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As the child of the popular 1960s comedy team of Jerry Stiller and Anne Meara, actor and director Ben Stiller had an up-close view of the inner workings of show business right from the start. Thanks to his privileged perch, Stiller had a leg up when he decided to break into entertainment, starting with several appearances with his parents on stage as a child. When he reached adulthood, Stiller broke off on his own, making short parody films that attracted the attention of producers on "Saturday Night Live" (NBC, 1975- ), who hired the young talent as an occasional cast member. He soon made a name for himself with his Emmy Award-winning sketch series, "The Ben Stiller Show" (MTV, 1991-92; Fox 1992-93), which earned a healthy helping of critical praise, but failed to connect with audiences. But it was feature films that allowed Stiller to flourish as a comedic actor. With memorable performances in "There's Something About Mary" (1998), "Meet the Parents" (2000) and "Meet the Fockers" (2004), Stiller established himself as a top-grossing A-list comedian. Not content with merely performing, he made several offbeat dark comedies - including the often misunderstood "Cable Guy" (1996) and "Zoolander"...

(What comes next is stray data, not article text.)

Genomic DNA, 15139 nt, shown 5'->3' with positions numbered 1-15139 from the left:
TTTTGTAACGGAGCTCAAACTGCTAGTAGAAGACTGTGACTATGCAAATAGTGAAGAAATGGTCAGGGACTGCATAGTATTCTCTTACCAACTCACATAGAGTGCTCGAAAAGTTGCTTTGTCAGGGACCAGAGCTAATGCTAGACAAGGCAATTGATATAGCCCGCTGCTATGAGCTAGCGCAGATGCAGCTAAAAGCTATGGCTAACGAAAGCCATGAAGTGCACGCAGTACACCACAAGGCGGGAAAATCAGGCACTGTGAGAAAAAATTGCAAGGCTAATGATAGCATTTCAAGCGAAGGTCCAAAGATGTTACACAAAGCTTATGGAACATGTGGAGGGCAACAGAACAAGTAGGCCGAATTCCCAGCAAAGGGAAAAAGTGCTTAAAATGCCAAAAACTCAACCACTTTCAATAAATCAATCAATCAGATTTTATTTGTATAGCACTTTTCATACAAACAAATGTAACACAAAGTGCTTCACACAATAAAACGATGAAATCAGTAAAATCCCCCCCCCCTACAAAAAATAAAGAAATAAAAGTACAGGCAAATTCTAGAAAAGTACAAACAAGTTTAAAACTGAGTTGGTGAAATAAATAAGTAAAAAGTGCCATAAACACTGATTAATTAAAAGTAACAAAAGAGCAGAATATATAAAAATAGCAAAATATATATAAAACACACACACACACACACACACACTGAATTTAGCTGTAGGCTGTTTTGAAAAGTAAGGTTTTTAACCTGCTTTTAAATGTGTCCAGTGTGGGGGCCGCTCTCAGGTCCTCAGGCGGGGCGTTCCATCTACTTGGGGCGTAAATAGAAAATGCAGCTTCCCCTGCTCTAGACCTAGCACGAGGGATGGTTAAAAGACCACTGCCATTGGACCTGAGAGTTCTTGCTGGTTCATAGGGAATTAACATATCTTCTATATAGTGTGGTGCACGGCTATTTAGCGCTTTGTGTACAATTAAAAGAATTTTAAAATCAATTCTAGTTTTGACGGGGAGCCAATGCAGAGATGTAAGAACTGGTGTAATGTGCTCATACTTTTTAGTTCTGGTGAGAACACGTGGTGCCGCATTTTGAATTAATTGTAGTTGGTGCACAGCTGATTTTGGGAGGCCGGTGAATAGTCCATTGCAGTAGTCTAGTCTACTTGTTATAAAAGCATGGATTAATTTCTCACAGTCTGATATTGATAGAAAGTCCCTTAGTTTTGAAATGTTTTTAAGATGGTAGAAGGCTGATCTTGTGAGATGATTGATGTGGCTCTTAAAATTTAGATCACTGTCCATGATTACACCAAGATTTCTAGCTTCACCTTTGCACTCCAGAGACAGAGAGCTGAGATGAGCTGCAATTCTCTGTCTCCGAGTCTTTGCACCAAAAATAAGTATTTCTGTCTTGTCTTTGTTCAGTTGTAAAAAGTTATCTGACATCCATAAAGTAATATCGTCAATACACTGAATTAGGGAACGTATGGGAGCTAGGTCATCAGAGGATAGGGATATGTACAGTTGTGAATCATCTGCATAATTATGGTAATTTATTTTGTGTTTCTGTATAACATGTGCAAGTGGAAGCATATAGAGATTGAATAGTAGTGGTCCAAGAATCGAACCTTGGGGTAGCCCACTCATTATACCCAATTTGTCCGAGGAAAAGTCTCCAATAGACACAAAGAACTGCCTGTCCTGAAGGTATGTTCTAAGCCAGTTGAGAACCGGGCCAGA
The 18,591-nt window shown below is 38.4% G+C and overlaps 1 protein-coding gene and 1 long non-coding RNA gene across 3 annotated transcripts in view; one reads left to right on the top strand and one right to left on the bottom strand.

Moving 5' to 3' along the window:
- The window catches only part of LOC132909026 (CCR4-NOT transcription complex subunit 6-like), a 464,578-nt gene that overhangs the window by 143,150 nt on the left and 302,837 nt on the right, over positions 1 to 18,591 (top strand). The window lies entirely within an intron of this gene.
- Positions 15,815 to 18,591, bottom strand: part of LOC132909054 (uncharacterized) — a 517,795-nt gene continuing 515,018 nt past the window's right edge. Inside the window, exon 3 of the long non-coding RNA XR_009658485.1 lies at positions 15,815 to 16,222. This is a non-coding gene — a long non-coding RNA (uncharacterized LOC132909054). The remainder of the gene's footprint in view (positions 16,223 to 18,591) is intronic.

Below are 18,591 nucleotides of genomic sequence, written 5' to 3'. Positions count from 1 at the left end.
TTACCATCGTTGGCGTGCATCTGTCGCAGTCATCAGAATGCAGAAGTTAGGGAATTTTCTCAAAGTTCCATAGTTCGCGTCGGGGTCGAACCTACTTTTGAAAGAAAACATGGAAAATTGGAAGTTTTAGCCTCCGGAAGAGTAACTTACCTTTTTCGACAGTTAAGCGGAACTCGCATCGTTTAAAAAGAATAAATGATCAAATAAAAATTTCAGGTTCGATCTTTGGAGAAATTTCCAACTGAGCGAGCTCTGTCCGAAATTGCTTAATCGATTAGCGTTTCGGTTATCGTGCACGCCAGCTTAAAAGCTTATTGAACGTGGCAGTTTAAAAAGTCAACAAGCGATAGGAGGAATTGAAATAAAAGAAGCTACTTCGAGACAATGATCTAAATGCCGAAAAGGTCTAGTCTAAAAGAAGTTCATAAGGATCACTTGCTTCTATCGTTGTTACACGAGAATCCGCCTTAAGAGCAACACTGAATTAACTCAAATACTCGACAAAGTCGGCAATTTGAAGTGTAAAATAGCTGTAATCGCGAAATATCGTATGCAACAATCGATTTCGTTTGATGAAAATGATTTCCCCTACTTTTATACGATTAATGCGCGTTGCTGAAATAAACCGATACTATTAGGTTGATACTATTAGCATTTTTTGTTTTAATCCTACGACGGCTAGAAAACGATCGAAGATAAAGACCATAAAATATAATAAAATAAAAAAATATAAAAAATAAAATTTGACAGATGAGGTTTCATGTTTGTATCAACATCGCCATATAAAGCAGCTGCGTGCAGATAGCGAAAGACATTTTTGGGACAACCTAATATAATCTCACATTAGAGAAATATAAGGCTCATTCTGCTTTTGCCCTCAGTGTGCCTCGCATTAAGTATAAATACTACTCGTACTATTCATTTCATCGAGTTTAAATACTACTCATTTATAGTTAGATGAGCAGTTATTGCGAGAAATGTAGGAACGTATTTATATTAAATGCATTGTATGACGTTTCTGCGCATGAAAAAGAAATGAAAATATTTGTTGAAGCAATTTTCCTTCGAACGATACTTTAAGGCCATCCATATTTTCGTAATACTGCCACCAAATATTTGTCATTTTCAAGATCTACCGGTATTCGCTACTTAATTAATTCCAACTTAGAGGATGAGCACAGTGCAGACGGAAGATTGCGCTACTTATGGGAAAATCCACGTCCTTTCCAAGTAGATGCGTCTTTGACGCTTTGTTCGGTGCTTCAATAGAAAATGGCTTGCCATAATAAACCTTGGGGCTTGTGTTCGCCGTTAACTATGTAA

As the child of the popular 1960s comedy team of Jerry Stiller and Anne Meara, actor and director Ben Stiller had an up-close view of the inner workings of show business right from the start. Thanks to his privileged perch, Stiller had a leg up when he decided to break into entertainment, starting with several appearances with his parents on stage as a child. When he reached adulthood, Stiller broke off on his own, making short parody films that attracted the attention of producers on "Saturday Night Live" (NBC, 1975- ), who hired the young talent as an occasional cast member. He soon made a name for himself with his Emmy Award-winning sketch series, "The Ben Stiller Show" (MTV, 1991-92; Fox 1992-93), which earned a healthy helping of critical praise, but failed to connect with audiences. But it was feature films that allowed Stiller to flourish as a comedic actor. With memorable performances in "There's Something About Mary" (1998), "Meet the Parents" (2000) and "Meet the Fockers" (2004), Stiller established himself as a top-grossing A-list comedian. Not content with merely performing, he made several offbeat dark comedies - including the often misunderstood "Cable Guy" (1996) and "Zoolander" (2001) - that helped solidify Stiller as one of Hollywood's most adept comedic talents.